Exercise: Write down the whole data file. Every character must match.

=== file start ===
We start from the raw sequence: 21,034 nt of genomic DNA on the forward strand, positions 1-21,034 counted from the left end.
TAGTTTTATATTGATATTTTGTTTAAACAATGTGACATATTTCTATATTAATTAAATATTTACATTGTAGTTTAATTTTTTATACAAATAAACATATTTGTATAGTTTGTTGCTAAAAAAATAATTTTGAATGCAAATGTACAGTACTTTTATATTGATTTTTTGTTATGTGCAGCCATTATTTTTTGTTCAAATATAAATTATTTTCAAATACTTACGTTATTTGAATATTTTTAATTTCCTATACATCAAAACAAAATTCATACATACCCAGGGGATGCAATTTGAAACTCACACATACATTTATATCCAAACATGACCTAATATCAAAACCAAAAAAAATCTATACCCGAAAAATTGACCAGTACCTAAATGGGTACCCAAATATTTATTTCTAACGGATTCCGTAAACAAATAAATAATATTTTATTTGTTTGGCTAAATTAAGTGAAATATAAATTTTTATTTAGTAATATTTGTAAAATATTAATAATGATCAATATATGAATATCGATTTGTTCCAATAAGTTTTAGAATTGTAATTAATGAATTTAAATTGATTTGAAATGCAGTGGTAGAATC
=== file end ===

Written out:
We start from the raw sequence: 21,034 nt of genomic DNA on the forward strand, positions 1-21,034 counted from the left end.
TAGTTTTATATTGATATTTTGTTTAAACAATGTGACATATTTCTATATTAATTAAATATTTACATTGTAGTTTAATTTTTTATACAAATAAACATATTTGTATAGTTTGTTGCTAAAAAAATAATTTTGAATGCAAATGTACAGTACTTTTATATTGATTTTTTGTTATGTGCAGCCATTATTTTTTGTTCAAATATAAATTATTTTCAAATACTTACGTTATTTGAATATTTTTAATTTCCTATACATCAAAACAAAATTCATACATACCCAGGGGATGCAATTTGAAACTCACACATACATTTATATCCAAACATGACCTAATATCAAAACCAAAAAAAATCTATACCCGAAAAATTGACCAGTACCTAAATGGGTACCCAAATATTTATTTCTAACGGATTCCGTAAACAAATAAATAATATTTTATTTGTTTGGCTAAATTAAGTGAAATATAAATTTTTATTTAGTAATATTTGTAAAATATTAATAATGATCAATATATGAATATCGATTTGTTCCAATAAGTTTTAGAATTGTAATTAATGAATTTAAATTGATTTGAAATGCAGTGGTAGAATC